Wednesday, October 19, 2022

Investing in the Dividend Aristocrats from 2011

The Dividend Aristocrats index includes companies that are members of S&P 500, which have managed to raise dividends annually to their shareholders for at least 25 years in a row. This is an elite list of companies, most of which are worthy of further research by enterprising dividend growth investors.

The list was launched in 2005, and back-tested to include data going as far back as 1989. I generally like the companies on it, though I prefer the more detailed dividend champions list.

As part of my investment strategy, I focus on quality dividend growth companies. I view the ability to grow dividends annually for over a quarter of a century as a quality filter that is being met. Therefore, many Dividend Aristocrats fit the bill.

Of course, that doesn’t mean that all companies will succeed or are good investments today. It just means that these companies are good candidates for further research.

I recently browsed through my archives, and stumbled upon the dividend aristocrats list for 2011. The article was written in December 2010, when there were only 41 dividend aristocrats.

I went ahead and reviewed these companies, in order to see how they ended up doing in the subsequent 10 years.

You can view the list of companies from 2011 in thisarticle, including fundamentals information such as P/E, dividend yields.

You can view the subsequent performance in this table below:

Note: Chart shows total returns between 12/31/2010 to 09/30/2022

I reviewed the performance of each company. It looks like there were several companies that delivered outstanding total returns performance.

Let's look at how a coffee can type investor would have done. Image an investor started with an equally weighted portfolio, where they put $100 into each company on 12/31/2010. They invested a total of $4,200. Then they simply reinvested dividends and did nothing else. They never sold a share of anything. Fast forward to 9/30/2022 and the portfolio would have concentrated itself nicely into:

There were four companies that were acquired in the process. The assumption was that the money is reinvested into the Dividend Aristocrats ETF (NOBL).

The fascinating part is that only two of these companies ended up cutting dividends. Those were Pitney Bowes and Century Link (now Lumen).

There were four companies that were acquired. This just goes to confirm my belief that many dividend aristocrats are good acquisition targets.

Actually, Chubb (CB) was acquired in early 2016 by Ace LTD (ACE), but since it took the name Chubb again, I was somehow able to calculate returns going forward.

I also calculated the yields on cost for an investor who bought in late 2010, when I originally posted the article. This was done only for the companies that were not acquired. It does include the companies that cut dividends down the road.

If you asked me what the best values were at the time, I would not have expected that these would be the best ideas.

I did specify a few of the values in my 2011 article, but did not expect Standard & Poor's Global (SPGI), Sherwin-Williams (SHW), and Cintas (CTAS) to be the best performers. 

A few of the companies that didn’t do so well however, like Exxon (XOM), Coca-Cola (KO), were the types that I frequently talked about on this site.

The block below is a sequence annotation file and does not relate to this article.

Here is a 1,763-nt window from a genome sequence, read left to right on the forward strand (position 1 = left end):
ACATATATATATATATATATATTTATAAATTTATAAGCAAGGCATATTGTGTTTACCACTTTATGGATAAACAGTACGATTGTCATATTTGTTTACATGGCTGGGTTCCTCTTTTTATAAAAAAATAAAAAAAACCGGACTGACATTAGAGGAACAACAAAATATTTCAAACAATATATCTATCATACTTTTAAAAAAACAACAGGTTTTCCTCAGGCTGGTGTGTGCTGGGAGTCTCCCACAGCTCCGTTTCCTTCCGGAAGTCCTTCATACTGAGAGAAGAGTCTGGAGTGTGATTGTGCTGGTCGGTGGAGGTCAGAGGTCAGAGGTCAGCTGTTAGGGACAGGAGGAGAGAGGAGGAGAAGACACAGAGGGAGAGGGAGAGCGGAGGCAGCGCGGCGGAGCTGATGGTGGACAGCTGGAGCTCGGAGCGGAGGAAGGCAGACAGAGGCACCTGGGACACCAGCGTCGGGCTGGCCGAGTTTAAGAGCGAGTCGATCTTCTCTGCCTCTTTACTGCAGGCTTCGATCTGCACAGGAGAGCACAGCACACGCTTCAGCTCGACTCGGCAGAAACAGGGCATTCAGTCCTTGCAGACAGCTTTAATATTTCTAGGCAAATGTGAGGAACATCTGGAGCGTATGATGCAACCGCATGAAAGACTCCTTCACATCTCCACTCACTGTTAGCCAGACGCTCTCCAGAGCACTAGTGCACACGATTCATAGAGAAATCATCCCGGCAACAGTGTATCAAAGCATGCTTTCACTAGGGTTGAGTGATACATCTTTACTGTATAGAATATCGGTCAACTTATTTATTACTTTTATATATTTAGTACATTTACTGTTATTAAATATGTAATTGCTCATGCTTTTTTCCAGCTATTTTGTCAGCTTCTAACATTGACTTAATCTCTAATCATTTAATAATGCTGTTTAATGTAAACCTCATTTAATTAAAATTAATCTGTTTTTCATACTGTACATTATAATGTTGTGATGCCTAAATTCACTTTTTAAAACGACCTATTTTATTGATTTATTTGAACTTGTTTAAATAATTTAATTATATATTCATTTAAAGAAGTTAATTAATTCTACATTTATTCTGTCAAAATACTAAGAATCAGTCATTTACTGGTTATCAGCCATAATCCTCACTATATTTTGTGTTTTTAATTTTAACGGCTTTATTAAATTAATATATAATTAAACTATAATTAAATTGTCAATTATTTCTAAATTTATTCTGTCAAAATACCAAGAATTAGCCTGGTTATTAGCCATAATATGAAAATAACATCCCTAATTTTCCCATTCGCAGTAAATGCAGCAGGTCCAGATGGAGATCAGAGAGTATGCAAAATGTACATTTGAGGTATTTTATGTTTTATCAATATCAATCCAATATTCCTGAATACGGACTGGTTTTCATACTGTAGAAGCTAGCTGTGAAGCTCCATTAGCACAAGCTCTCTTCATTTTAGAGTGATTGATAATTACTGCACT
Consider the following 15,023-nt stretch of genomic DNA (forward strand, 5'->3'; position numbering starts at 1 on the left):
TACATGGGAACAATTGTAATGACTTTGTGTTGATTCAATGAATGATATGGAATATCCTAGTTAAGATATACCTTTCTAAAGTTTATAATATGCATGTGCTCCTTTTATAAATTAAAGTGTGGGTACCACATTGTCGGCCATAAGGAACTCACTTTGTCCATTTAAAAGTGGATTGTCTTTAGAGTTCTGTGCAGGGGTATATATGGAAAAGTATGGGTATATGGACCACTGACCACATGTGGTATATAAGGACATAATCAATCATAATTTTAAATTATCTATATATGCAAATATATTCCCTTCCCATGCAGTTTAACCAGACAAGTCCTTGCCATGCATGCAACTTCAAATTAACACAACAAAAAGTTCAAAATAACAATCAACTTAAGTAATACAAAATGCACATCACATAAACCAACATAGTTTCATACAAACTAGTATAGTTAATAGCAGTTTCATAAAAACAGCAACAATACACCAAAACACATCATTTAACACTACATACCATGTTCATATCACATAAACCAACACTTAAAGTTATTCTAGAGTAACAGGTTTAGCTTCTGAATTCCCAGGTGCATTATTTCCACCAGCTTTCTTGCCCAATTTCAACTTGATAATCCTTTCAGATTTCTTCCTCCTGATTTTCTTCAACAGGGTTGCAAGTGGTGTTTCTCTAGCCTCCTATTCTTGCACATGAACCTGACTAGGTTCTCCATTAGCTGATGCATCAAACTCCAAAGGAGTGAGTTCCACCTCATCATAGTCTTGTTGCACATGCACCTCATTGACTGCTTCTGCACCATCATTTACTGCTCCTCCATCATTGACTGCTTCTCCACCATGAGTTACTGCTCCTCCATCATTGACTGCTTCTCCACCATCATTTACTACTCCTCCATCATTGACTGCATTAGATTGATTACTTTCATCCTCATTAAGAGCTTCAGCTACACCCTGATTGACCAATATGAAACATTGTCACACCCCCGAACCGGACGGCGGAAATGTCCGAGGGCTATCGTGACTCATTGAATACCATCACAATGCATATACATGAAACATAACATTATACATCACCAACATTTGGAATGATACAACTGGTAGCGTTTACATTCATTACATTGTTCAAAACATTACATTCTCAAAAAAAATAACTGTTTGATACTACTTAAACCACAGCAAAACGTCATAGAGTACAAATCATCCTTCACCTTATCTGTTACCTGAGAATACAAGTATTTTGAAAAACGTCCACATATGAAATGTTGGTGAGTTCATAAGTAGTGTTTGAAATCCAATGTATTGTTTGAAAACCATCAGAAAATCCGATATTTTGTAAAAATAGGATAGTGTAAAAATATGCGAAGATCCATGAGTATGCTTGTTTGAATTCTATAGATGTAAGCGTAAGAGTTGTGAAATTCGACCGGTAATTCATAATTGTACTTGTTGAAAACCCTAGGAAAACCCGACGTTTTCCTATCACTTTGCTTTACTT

Others I spoke frequently about were (to name a few) Johnson & Johnson (JNJ), Target (TGT), McDonald's (MCD), Wal-Mart (WMT), 3M (MMM), PepsiCo (PEP), and they did provide a decent return to shareholders.

All of this data goes to show me that the future is cloudy at best. Very few are able to forecast accurately, and position their investments in a way as to allow for maximum gain.

In other words, we will make mistakes when we invest. There is no way around that. The goal is to minimize impact of mistakes when we invest.

This is why I believe in diversification. If someone were to invest in equities, it makes sense to diversify widely. That gives you the best possible chance of owning a few of the investments that may turn out to be the best. That being said, you may still want to focus on quality, and not just randomly pick companies.

I do not believe in concentrating investments. That’s because you may be wrong, and if you have too much in a certain company, you may lose a little too much.

I believe in allocating investments equally. This gives each investment an equal chance of success.

However, once the money is allocated to the portfolio, I believe in letting each investment work its magic without touching it. I do not believe in micromanaging management, nor do I believe too much activity adds any value. On the contrary, I believe that too much monitoring may cause the investor to do something silly like selling the big winners early, and adding to the cheaper value traps that seldom deliver. You want to avoid cutting the flowers to water the weeds.

So in other words, I believe in letting the winners ride and rise for as long as possible. While I am a fan of diversification and equal weighting from the start, I am all for letting the winners become a concentrated positions merely because they are successful. I am not a fan of re-balancing. I am also beginning to warm up to the idea of automatically reinvesting dividends back in the same company that distributed them (DRIP).

Your opinions may be wrong. Your strategy may have blind spots. You need to be aware of that, and try to learn and create an environment that takes care of those blind spots.

I just find these types of articles to be really helpful for me. Hope they are as helpful to you too.

Relevant Articles:

- Dividend Portfolios – concentrate or diversify?

- Concentrated versus Diversified Dividend Investing

How to properly weight dividend portfolio holdings


Popular Posts